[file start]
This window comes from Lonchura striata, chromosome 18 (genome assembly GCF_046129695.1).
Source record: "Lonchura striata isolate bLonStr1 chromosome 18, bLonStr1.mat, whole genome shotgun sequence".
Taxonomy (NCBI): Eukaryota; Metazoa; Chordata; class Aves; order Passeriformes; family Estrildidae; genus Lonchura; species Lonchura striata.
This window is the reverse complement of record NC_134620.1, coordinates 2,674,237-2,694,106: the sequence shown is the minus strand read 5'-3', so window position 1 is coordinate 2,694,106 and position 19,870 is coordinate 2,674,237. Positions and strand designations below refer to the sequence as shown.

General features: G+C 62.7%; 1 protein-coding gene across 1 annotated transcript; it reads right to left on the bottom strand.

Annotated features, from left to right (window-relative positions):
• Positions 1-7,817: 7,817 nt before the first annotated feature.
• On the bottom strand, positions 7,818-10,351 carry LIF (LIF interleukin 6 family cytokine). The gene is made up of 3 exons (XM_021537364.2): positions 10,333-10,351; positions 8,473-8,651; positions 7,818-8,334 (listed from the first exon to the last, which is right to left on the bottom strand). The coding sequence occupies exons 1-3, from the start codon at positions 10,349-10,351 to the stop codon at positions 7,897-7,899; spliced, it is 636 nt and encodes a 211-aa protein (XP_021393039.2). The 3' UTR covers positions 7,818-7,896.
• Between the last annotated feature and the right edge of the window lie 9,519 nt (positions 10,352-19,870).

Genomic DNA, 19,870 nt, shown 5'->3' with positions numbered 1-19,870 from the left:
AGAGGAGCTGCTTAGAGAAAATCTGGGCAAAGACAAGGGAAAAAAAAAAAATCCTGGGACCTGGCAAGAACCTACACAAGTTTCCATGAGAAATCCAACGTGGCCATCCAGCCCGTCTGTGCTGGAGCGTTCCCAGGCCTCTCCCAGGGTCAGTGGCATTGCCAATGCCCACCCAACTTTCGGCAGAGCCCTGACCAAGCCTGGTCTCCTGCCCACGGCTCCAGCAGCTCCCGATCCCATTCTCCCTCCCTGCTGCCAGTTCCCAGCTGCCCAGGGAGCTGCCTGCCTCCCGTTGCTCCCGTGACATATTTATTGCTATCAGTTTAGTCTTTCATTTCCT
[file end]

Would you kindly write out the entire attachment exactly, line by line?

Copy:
This window comes from Lonchura striata, chromosome 18 (genome assembly GCF_046129695.1).
Source record: "Lonchura striata isolate bLonStr1 chromosome 18, bLonStr1.mat, whole genome shotgun sequence".
Taxonomy (NCBI): Eukaryota; Metazoa; Chordata; class Aves; order Passeriformes; family Estrildidae; genus Lonchura; species Lonchura striata.
This window is the reverse complement of record NC_134620.1, coordinates 2,674,237-2,694,106: the sequence shown is the minus strand read 5'-3', so window position 1 is coordinate 2,694,106 and position 19,870 is coordinate 2,674,237. Positions and strand designations below refer to the sequence as shown.

General features: G+C 62.7%; 1 protein-coding gene across 1 annotated transcript; it reads right to left on the bottom strand.

Annotated features, from left to right (window-relative positions):
• Positions 1-7,817: 7,817 nt before the first annotated feature.
• On the bottom strand, positions 7,818-10,351 carry LIF (LIF interleukin 6 family cytokine). The gene is made up of 3 exons (XM_021537364.2): positions 10,333-10,351; positions 8,473-8,651; positions 7,818-8,334 (listed from the first exon to the last, which is right to left on the bottom strand). The coding sequence occupies exons 1-3, from the start codon at positions 10,349-10,351 to the stop codon at positions 7,897-7,899; spliced, it is 636 nt and encodes a 211-aa protein (XP_021393039.2). The 3' UTR covers positions 7,818-7,896.
• Between the last annotated feature and the right edge of the window lie 9,519 nt (positions 10,352-19,870).

Genomic DNA, 19,870 nt, shown 5'->3' with positions numbered 1-19,870 from the left:
AGAGGAGCTGCTTAGAGAAAATCTGGGCAAAGACAAGGGAAAAAAAAAAAATCCTGGGACCTGGCAAGAACCTACACAAGTTTCCATGAGAAATCCAACGTGGCCATCCAGCCCGTCTGTGCTGGAGCGTTCCCAGGCCTCTCCCAGGGTCAGTGGCATTGCCAATGCCCACCCAACTTTCGGCAGAGCCCTGACCAAGCCTGGTCTCCTGCCCACGGCTCCAGCAGCTCCCGATCCCATTCTCCCTCCCTGCTGCCAGTTCCCAGCTGCCCAGGGAGCTGCCTGCCTCCCGTTGCTCCCGTGACATATTTATTGCTATCAGTTTAGTCTTTCATTTCCT